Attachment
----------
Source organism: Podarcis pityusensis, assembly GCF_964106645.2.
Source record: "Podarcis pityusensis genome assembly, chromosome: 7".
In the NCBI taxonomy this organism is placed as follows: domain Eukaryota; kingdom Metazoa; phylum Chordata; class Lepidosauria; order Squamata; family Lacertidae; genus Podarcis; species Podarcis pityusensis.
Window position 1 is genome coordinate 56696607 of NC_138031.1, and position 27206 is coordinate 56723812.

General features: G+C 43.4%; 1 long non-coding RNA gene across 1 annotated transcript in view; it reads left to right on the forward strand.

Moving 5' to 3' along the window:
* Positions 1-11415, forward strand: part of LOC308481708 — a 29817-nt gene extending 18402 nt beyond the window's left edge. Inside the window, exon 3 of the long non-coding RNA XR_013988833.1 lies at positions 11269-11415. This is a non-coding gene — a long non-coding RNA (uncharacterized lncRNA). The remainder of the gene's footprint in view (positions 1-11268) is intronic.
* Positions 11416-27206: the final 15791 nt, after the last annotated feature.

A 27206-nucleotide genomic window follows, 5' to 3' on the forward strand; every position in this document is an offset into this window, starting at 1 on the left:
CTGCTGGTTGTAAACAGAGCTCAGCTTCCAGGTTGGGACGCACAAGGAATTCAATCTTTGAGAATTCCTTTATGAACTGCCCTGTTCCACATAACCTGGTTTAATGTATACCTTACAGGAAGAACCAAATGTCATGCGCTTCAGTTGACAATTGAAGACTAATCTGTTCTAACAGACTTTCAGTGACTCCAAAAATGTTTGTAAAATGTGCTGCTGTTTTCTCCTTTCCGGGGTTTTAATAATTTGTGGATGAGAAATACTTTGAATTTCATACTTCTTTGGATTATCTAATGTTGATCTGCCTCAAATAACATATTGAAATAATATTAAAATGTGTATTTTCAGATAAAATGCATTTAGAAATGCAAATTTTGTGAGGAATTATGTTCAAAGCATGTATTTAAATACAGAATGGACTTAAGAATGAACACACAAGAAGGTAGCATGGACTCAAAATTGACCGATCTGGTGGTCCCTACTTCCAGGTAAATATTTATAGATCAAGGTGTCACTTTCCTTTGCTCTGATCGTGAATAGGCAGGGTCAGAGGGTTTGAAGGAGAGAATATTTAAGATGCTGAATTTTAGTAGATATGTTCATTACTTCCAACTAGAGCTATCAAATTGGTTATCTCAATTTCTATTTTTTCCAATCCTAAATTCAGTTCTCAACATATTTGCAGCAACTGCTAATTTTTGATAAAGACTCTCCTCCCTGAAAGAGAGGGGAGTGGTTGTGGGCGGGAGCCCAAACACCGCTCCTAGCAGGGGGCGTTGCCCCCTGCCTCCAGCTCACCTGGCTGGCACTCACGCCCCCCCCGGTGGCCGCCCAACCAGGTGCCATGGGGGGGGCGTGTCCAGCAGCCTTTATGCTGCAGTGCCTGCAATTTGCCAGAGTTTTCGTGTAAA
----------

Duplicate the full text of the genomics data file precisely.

Source organism: Podarcis pityusensis, assembly GCF_964106645.2.
Source record: "Podarcis pityusensis genome assembly, chromosome: 7".
In the NCBI taxonomy this organism is placed as follows: domain Eukaryota; kingdom Metazoa; phylum Chordata; class Lepidosauria; order Squamata; family Lacertidae; genus Podarcis; species Podarcis pityusensis.
Window position 1 is genome coordinate 56696607 of NC_138031.1, and position 27206 is coordinate 56723812.

General features: G+C 43.4%; 1 long non-coding RNA gene across 1 annotated transcript in view; it reads left to right on the forward strand.

Moving 5' to 3' along the window:
* Positions 1-11415, forward strand: part of LOC308481708 — a 29817-nt gene extending 18402 nt beyond the window's left edge. Inside the window, exon 3 of the long non-coding RNA XR_013988833.1 lies at positions 11269-11415. This is a non-coding gene — a long non-coding RNA (uncharacterized lncRNA). The remainder of the gene's footprint in view (positions 1-11268) is intronic.
* Positions 11416-27206: the final 15791 nt, after the last annotated feature.

A 27206-nucleotide genomic window follows, 5' to 3' on the forward strand; every position in this document is an offset into this window, starting at 1 on the left:
CTGCTGGTTGTAAACAGAGCTCAGCTTCCAGGTTGGGACGCACAAGGAATTCAATCTTTGAGAATTCCTTTATGAACTGCCCTGTTCCACATAACCTGGTTTAATGTATACCTTACAGGAAGAACCAAATGTCATGCGCTTCAGTTGACAATTGAAGACTAATCTGTTCTAACAGACTTTCAGTGACTCCAAAAATGTTTGTAAAATGTGCTGCTGTTTTCTCCTTTCCGGGGTTTTAATAATTTGTGGATGAGAAATACTTTGAATTTCATACTTCTTTGGATTATCTAATGTTGATCTGCCTCAAATAACATATTGAAATAATATTAAAATGTGTATTTTCAGATAAAATGCATTTAGAAATGCAAATTTTGTGAGGAATTATGTTCAAAGCATGTATTTAAATACAGAATGGACTTAAGAATGAACACACAAGAAGGTAGCATGGACTCAAAATTGACCGATCTGGTGGTCCCTACTTCCAGGTAAATATTTATAGATCAAGGTGTCACTTTCCTTTGCTCTGATCGTGAATAGGCAGGGTCAGAGGGTTTGAAGGAGAGAATATTTAAGATGCTGAATTTTAGTAGATATGTTCATTACTTCCAACTAGAGCTATCAAATTGGTTATCTCAATTTCTATTTTTTCCAATCCTAAATTCAGTTCTCAACATATTTGCAGCAACTGCTAATTTTTGATAAAGACTCTCCTCCCTGAAAGAGAGGGGAGTGGTTGTGGGCGGGAGCCCAAACACCGCTCCTAGCAGGGGGCGTTGCCCCCTGCCTCCAGCTCACCTGGCTGGCACTCACGCCCCCCCCGGTGGCCGCCCAACCAGGTGCCATGGGGGGGGCGTGTCCAGCAGCCTTTATGCTGCAGTGCCTGCAATTTGCCAGAGTTTTCGTGTAAA